Protection Of Traditional Knowledge Calls For A Serious Action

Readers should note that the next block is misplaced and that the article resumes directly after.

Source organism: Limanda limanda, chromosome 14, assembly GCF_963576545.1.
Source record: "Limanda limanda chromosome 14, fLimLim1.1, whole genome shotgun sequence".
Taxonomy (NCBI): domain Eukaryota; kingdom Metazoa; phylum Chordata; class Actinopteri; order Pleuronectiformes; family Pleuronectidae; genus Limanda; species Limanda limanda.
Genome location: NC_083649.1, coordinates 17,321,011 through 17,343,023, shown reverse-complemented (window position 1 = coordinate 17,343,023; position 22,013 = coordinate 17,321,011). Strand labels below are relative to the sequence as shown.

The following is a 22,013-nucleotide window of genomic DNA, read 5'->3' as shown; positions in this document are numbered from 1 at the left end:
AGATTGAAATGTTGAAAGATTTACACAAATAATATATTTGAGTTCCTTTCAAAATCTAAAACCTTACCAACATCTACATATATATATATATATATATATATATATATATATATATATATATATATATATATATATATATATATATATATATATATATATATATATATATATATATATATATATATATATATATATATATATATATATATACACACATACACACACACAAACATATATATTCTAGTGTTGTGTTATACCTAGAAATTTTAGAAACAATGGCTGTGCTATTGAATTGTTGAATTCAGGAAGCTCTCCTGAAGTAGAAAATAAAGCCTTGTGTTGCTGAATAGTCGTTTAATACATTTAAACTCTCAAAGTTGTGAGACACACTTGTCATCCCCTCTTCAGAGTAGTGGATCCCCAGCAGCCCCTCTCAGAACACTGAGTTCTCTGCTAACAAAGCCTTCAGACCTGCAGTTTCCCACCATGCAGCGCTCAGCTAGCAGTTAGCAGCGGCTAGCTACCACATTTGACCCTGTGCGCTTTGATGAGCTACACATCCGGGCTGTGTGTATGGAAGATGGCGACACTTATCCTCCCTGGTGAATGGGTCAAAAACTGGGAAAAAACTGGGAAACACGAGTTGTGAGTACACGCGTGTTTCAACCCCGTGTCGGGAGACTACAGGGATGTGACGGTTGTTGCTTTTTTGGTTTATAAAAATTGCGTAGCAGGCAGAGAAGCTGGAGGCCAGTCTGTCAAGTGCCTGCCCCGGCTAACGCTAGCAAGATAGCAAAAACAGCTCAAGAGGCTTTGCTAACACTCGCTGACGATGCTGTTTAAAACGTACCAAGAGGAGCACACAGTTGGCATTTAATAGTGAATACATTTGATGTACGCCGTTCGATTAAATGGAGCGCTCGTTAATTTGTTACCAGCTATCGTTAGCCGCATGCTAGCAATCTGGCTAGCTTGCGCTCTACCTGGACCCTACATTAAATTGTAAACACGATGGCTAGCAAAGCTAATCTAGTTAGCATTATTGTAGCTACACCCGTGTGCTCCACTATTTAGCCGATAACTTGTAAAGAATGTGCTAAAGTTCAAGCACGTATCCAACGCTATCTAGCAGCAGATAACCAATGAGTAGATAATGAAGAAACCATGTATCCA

What is so enchanting yet difficult about the concept of Traditional Knowledge (TK)? Many decades have passed after the infamous conundrum created by so called patenting of three household products of India i.e. haldi, neem and basmati. The subject matter of TK still continues to be a much sought-after domain of research, however no dedicated law on TK is made yet. Why is it so? The universally recognized meaning of TK is, it denotes all forms of knowledge systems that originate within a given community mainly indigenous groups embodying their tradition, culture, beliefs, know-how and practices that are handed down from their ancestors-generation to generation. Hence, TK covers all that flows out of tradition ,therefore rightly called traditional or tradition -based knowledge.